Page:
New skills

Some people talk about 21st century skills, some people talk about digital literacy (or even digital literacies) and some people talk about AtL (Approaches to Learning) or AtLD (Approaches to Learning Digitally). All in all, even if the “labels” are worded slightly differently, we are all talking about the same thing(s): skills that our students/pupils/learners need to make sure they are flexible and can adapt to an unpredictable future. 1-2-environment-transparent

George Orwell’s 1984 predicted a world in which Big Brother would be watching one’s every move. The world described in Orwell’s novel is on our very doorstep: whether we talk about algorithms or AI (Artificial Intelligence), technological advances have a huge and unpredictable impact on our society, our culture, the way we experience reality and our place in this new world. Sometime in the near future, we’ll reach a point where we’ll neither know where we are coming from (that’s not really new) nor where we are heading to. We’ll be “in-betweeners” tiptoeing in the dark while at the same time contributing to the unfolding of an uncertain and therefore challenging future. 


Now, for those “in-betweeners” (we are most certainly “in-betweeners” ourselves), the main goal will be to acquire a number of skills that will allow them to navigate as safely as possible those scary waters. As we saw above, those skills or tools are given various names and/or labels; however, the most important among those skills keep coming back whoever or whichever country, institution or company might be listing them.


After I had a look at the 13 Essential 21st Century Skills for Todays Students list put together by Envision (their list is already summarising a number of other essential 21st century skills lists), I tried to simplify the list while at the same time defining each category as clearly as I could. The rearranged list of skills (along with description/definition) appears below: 



  • Collaboration & Teamwork
  1. Ability to see other people’s ideas as better than one’s own
  2. Ability to remain positive
  3. Ability to motivate oneself and other people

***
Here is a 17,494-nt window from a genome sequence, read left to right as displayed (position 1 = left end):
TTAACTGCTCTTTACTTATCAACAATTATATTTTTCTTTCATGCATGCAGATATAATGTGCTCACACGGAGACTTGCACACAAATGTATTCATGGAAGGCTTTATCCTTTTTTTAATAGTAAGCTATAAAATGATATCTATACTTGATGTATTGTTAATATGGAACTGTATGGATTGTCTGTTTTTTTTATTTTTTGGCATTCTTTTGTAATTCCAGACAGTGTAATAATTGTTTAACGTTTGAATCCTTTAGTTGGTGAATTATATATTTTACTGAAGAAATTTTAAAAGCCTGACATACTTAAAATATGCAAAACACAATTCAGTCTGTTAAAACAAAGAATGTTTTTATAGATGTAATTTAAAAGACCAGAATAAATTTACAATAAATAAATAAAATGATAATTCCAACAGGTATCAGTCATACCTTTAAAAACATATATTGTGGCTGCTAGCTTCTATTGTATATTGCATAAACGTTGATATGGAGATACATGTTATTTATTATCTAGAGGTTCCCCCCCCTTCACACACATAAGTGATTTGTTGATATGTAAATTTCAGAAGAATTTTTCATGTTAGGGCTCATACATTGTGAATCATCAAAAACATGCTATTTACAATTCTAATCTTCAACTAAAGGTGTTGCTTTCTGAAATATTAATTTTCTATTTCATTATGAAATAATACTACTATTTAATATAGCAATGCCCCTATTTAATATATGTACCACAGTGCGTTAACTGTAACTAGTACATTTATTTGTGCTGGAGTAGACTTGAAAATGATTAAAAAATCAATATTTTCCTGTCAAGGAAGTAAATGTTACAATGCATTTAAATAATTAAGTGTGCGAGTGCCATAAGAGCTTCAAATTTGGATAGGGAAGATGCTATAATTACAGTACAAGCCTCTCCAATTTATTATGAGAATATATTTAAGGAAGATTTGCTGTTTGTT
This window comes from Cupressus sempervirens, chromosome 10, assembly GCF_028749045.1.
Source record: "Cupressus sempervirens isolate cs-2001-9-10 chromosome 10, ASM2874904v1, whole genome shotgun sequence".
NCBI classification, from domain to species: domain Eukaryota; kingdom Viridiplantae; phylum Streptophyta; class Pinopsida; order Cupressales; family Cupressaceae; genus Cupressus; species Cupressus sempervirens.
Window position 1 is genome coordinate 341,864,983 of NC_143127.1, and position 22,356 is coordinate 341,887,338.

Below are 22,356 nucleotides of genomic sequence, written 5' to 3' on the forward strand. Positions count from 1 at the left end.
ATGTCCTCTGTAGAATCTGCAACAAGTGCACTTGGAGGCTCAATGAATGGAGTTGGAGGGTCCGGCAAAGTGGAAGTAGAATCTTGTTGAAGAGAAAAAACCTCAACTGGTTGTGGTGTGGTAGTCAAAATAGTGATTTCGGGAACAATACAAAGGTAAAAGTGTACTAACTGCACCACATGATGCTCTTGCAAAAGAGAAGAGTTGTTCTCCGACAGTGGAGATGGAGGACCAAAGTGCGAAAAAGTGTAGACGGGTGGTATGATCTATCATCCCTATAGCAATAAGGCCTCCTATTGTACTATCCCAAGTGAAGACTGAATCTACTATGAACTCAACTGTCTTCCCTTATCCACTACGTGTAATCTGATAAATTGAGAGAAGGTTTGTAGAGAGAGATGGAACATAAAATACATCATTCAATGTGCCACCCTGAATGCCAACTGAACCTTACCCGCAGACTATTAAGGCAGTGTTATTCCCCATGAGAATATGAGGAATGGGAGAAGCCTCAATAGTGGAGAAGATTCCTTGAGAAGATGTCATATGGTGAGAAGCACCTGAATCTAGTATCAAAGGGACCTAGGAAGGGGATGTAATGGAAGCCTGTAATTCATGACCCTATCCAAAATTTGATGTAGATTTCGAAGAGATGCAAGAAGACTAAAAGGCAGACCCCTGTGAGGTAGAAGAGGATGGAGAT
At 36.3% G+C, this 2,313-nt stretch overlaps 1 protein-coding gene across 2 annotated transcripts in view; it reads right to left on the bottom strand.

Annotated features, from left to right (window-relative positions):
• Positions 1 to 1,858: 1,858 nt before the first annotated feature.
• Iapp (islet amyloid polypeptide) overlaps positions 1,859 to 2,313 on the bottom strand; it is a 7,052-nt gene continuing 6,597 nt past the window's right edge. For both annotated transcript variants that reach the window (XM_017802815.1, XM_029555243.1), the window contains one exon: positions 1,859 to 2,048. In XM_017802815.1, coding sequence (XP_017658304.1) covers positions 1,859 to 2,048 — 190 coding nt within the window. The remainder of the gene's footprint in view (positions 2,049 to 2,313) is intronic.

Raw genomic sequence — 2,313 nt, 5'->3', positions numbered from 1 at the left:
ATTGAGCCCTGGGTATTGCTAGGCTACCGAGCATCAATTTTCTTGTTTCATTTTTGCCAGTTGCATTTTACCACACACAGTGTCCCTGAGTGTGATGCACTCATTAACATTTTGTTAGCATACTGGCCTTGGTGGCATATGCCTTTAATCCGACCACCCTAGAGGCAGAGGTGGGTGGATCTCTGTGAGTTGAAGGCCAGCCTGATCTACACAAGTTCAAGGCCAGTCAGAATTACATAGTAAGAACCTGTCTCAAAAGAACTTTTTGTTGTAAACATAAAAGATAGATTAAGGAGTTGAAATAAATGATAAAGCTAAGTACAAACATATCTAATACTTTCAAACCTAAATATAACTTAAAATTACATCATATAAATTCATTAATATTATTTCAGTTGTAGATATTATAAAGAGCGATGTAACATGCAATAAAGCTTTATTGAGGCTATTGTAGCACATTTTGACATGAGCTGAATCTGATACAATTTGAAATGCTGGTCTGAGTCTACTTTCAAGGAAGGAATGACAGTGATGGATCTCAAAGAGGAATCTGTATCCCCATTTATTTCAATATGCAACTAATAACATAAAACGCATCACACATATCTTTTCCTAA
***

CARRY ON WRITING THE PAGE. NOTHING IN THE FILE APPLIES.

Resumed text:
4. Ability to realise that teamwork can be more powerful than individual work
  5. Ability to reflect on and solve problems as a team
  • Imagination, Creativity & Innovation
  • Imagination:

“If you have ideas but don’t act on them, you are imaginative but not creative”

  • Creativity:
  1. Ability to come up with unusual solutions to new problems
  2. Ability to turn new and imaginative ideas into reality
  3. Ability to perceive the world in new ways, to find hidden patterns, to make connections between seemingly unrelated phenomena and to generate solutions
  • Innovation:

Ability to implement a new or significantly improved product, service or process that creates value for business, government or society

  • Critical Thinking
Critical thinking is about stepping out of your shoes and the ability to step in someone else’s shoes: 

  1. Ability to communicate with others
  2. Ability to overcome native egocentrism and sociocentrism and being open to new ideas
  3. Desire to get more information and to seek evidence
  4. Healthy questioning attitude about new information
  5. Ability to question given arguments and conclusions
  6. Ability to make reasoned judgments that are logical and well-thought out
  7. Ability to admit that your opinions and ideas can be wrong
  • Problem Solving
There are four basic steps in solving a problem:

  1. Defining the problem
  2. Generating alternatives
  3. Evaluating and selecting alternatives
  4. Implementing solutions
  • Flexibility & Adaptability
  1. Ability to engage in innovation and creativity
  2. Ability to be intellectually agile
  3. Ability to embrace change